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Effects of writing to learn in pre-calculus mathematics on achievement and affective outcomes for students in a community college setting: a mixed methods approach




Ray Parsons, Michelle, author
Gloeckner, Gene W., advisor
Kennedy, Paul A., advisor
Banning, James H., committee member
Aragon, Antonette, committee member

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The intent of this study was to explore an intervention, Writing to Learn, within a college level mathematics course and examine how Writing to Learn Mathematics as an assessment tool in Trigonometry relates to overall achievement and self-reflection with respect to learning mathematics. The purpose of this study was to provide empirical evidence and determine the effect such an intervention had on undergraduate students' academic achievement as well as their mathematic conceptual growth and metacognitive growth. This study employed a mixed method approach using a qualitative study design element with emphasis on template analysis and was supported with inferential statistics from a cross-over study design implemented in a concurrent and parallel format. The quantitative portion of the study examined differences in students' exam scores for the portion of the course where students experienced Writing to Learn Mathematics versus the portion of the course where students did not experienced Writing to Learn Mathematics to determine if writing had an effect on students' performance on exams. While the results from the quantitative portion of the study were not statistically significant, effect sizes indicated a small effect. Paralleling the quantitative phase, the qualitative portion of the study utilized an approach referred to as Template Analysis to reveal the nature of students' individual metacognitive functioning and changes that occurred during the course of this study as students utilized various writing activities which engaged students in individual reflective writing as part of the course. The initial, a priori, codes were modify, expanded, and revised to reveal three themes focused on metacognitive transformations: changes as a learner, reflections and writing, and value of writing. While there were inconsistencies between results due to different methodological approaches in data collection, information that may otherwise have been overlooked was available. The integration of results revealed many students made significant changes in approaches to learning and also made deep and meaningful conceptual connections as a result of Writing to Learn Mathematics. It also was apparent writing in mathematics and about mathematics encouraged students to reflect on what they were learning and facilitated meaningful connections about content and themselves as learners.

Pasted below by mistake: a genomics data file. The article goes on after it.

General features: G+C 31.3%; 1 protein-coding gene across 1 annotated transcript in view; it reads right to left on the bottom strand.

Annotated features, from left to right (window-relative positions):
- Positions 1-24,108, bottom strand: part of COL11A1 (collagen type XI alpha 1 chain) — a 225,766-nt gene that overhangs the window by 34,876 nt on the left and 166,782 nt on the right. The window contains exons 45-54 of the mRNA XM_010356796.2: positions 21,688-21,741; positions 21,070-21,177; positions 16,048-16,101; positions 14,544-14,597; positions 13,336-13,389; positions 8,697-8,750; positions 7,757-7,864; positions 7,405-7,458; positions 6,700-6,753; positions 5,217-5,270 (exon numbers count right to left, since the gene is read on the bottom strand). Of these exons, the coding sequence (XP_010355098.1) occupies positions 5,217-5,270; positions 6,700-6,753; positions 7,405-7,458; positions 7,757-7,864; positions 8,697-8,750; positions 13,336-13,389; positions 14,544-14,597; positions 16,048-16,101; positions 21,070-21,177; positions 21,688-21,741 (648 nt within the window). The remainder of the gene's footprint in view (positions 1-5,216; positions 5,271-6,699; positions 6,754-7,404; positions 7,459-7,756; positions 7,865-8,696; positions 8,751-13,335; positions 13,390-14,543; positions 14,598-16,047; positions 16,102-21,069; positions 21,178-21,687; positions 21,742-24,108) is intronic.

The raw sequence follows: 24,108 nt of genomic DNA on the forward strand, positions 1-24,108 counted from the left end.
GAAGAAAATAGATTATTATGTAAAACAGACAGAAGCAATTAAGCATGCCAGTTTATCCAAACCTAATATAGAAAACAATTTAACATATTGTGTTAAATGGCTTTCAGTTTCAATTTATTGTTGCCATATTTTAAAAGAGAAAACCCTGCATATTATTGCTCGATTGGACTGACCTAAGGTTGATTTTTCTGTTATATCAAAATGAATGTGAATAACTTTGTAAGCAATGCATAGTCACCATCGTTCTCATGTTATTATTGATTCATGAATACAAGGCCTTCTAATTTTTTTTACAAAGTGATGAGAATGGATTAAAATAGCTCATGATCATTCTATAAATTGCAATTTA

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adult education
alternative assessment
mixed methods study
writing to learn


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